Karolyn Gehrig, like myself, has Ehlers-Danlos Syndrome. It's a genetic condition that's caused by a fault in the connective tissue - the stuff that basically holds us together. While the condition has various types, there are some symptoms that are common across the Ehlers-Danlos spectrum. It's usually incredibly painful, exhausting, and impacts every part of the body from the joints to the organs. And there's no cure. Many of us spend endless time in and out of hospital.
Last April Karolyn tweeted some selfies. Her and everyone else, right? But her photos are very different to the usual backgrounds of partying and having fun with friends. She's framed by treatment rooms, face masks and the wires attached to her body. She's sporting her silver ring splints (worn to reduce joint dislocations) and uses her walking stick as a prop. My favourite is her skin-tight dress that's covered in pills. She tags these selfies as #hospitalglam, and they certainly are.
Follow the #hospitalglam Tumblr for more images.
Since Karolyn's tweets many others have joined in; posting selfies in waiting rooms, after operations or of a high heel peeking out of a hospital gown.
So why has this resonated for those of us with disabilities?
Having a chronic illness can be scary, and all-consuming. You can feel like you've lost control when your body won't do what you ask. Decisions are constantly taken out of your hands - about your mobility, ability to work, social life and relationships. And at the centre of that loss is the medical world. Most people don't get to choose their consultants, their treatment plan or their medication. Even if you have a great doctor you are constrained by budgets, research, and availability of treatments.
In the midst of all this other decisions get wrested from you too - your hair, your clothes and your accessories. Funky handbags are swapped for practical ones that stay put when you're using a walking stick or crutches. A favourite necklace has to be removed because it tangles with wires. You pick new clothes based not on the designer, or because you love the colour, but by comfort so as to reduce chronic pain flare ups. Smart shirts get thrown out because buttons were designed by the devil, or t-shirts discarded because you can't lift your arms up. I was never a fashionista, but I've lost count of the items I've thrown out that simply no longer fit into my world.
And if we do dare to put on make-up and nice clothes and do our hair we are often misjudged - "she can't be that unwell", we hear, sometimes silently, sometimes not. This feeling creeps into the NHS too. I know of many people who won't wear make-up when discussing pain relief with a doctor because they think they won't be taken as seriously.
The Department of Work and Pensions openly judges appearance during benefit assessments. They ask assessors to make notes on "the claimant's appearance, manner, hearing ability, walking ability," and they will frequently use this 'informal observations' section to make comments on clothing, make-up and hair. A comment on my own form actually stated: "Wearing brightly coloured clothes which shows no outward sign of depression". I was wearing baggy yoga clothing because anything tight was painful, and the assessor made a totally inaccurate correlation between the colour of my t-shirt and my health.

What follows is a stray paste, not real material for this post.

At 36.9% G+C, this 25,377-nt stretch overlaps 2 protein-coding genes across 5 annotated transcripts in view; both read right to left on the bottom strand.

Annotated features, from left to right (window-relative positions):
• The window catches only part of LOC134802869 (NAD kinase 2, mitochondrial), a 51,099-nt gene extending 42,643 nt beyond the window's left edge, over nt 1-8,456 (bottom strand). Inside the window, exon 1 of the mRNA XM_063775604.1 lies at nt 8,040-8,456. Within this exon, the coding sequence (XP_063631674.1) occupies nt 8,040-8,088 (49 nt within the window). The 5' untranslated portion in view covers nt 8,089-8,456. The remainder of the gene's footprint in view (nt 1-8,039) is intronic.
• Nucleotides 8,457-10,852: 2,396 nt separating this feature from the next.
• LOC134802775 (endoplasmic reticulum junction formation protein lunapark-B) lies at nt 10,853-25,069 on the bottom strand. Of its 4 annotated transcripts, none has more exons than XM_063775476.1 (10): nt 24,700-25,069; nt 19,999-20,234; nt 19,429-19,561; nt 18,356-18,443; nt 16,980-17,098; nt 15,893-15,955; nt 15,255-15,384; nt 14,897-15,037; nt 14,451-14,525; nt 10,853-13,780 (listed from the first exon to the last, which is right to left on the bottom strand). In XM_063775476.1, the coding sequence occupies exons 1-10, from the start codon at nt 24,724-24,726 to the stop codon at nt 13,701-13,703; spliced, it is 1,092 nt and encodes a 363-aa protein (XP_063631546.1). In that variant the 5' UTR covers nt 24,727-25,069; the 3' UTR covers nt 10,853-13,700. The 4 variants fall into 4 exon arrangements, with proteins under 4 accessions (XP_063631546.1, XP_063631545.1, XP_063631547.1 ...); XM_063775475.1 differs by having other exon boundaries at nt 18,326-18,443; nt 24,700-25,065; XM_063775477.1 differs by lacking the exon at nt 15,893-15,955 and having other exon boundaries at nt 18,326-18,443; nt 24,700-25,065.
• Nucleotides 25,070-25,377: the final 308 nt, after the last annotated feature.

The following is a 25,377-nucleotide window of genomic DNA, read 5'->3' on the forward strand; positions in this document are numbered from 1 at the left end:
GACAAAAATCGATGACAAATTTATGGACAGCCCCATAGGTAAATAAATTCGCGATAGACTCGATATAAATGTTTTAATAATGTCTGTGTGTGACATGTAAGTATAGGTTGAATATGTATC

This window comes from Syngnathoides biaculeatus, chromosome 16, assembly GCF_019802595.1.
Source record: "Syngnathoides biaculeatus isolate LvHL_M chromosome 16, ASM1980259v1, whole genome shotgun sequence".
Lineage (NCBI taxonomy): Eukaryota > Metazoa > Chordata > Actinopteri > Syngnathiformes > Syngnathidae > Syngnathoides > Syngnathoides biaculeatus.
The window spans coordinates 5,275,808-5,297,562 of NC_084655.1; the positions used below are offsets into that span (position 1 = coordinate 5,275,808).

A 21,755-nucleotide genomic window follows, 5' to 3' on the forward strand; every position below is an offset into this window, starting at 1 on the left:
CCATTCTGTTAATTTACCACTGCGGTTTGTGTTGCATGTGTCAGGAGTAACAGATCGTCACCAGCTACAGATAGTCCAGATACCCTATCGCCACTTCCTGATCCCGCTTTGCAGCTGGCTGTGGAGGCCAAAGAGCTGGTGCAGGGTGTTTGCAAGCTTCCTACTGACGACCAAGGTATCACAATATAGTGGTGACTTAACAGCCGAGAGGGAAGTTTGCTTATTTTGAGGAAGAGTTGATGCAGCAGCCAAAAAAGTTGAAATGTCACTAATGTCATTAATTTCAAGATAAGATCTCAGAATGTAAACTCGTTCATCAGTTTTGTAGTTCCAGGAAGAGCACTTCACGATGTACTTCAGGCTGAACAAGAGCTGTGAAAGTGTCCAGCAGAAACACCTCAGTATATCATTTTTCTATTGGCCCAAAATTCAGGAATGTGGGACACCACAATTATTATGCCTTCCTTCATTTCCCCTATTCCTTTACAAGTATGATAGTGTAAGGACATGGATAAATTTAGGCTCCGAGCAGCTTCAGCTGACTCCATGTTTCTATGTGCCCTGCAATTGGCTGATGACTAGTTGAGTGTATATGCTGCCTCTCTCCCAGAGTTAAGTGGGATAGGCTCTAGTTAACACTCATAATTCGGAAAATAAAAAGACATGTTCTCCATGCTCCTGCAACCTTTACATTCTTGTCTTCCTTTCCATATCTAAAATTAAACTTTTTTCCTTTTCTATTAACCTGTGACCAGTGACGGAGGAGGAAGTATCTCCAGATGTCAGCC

Similarly, I often wear my hair in a ponytail because it reduces my neck pain. On my medical form that hairstyle seemed to equate to an ability to lift my arms, but I wasn't asked if someone else had done it, which they had. Due to notes like these made by the assessor, my Disability Living Allowance claim was turned down twice. The two tribunal cases that followed were horrific. I was cross-examined and treated like a criminal.
These experiences have enormous ramifications for so many people trying their best to navigate the system. The wait for a tribunal can last between six months to a year, and causes immense stress.
When you have an invisible condition, you can face an additional level of scrutiny and are often having to work much harder to prove how ill you feel. So it's not surprising that sometimes I feel like I'm losing myself. Already, my world centres on ill health - doctors' appointments, hospital stays and physiotherapy. But I'm still a person under the hospital gown. I still like my nails to be brightly coloured even when my hands are covered in bruises from a cannula, or welts from a blood pressure machine.
#hospitalglam is about taking back that control and saying you can wear what you want to, and it doesn't represent how you feel. While disabled people are already there, society and the medical establishment lag behind - often still expecting one specific look from a person deemed chronically ill.
Make-up and smart clothes shouldn't clash with anyone's idea of disability - so come on world, catch up.